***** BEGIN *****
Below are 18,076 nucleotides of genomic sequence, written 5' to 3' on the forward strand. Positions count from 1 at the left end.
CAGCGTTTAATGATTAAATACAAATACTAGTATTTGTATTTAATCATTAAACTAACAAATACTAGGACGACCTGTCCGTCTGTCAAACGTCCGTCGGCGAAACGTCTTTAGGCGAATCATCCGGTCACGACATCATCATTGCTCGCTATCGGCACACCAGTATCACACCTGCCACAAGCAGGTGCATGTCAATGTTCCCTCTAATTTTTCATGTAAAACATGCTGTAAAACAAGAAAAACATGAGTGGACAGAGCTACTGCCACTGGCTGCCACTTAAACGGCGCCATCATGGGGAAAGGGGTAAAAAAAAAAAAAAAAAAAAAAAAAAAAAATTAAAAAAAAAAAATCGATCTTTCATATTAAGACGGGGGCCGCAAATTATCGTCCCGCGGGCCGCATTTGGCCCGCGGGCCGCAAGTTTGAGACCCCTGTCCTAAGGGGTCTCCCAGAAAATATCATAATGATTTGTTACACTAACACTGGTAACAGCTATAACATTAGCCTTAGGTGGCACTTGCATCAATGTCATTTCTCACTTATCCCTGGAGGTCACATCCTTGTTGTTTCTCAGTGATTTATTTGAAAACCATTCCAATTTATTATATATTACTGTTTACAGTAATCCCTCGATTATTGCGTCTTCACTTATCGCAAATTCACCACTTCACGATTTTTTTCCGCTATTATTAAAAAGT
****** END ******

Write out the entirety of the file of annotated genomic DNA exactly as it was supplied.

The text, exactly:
Below are 18,076 nucleotides of genomic sequence, written 5' to 3' on the forward strand. Positions count from 1 at the left end.
CAGCGTTTAATGATTAAATACAAATACTAGTATTTGTATTTAATCATTAAACTAACAAATACTAGGACGACCTGTCCGTCTGTCAAACGTCCGTCGGCGAAACGTCTTTAGGCGAATCATCCGGTCACGACATCATCATTGCTCGCTATCGGCACACCAGTATCACACCTGCCACAAGCAGGTGCATGTCAATGTTCCCTCTAATTTTTCATGTAAAACATGCTGTAAAACAAGAAAAACATGAGTGGACAGAGCTACTGCCACTGGCTGCCACTTAAACGGCGCCATCATGGGGAAAGGGGTAAAAAAAAAAAAAAAAAAAAAAAAAAAAAATTAAAAAAAAAAAATCGATCTTTCATATTAAGACGGGGGCCGCAAATTATCGTCCCGCGGGCCGCATTTGGCCCGCGGGCCGCAAGTTTGAGACCCCTGTCCTAAGGGGTCTCCCAGAAAATATCATAATGATTTGTTACACTAACACTGGTAACAGCTATAACATTAGCCTTAGGTGGCACTTGCATCAATGTCATTTCTCACTTATCCCTGGAGGTCACATCCTTGTTGTTTCTCAGTGATTTATTTGAAAACCATTCCAATTTATTATATATTACTGTTTACAGTAATCCCTCGATTATTGCGTCTTCACTTATCGCAAATTCACCACTTCACGATTTTTTTCCGCTATTATTAAAAAGT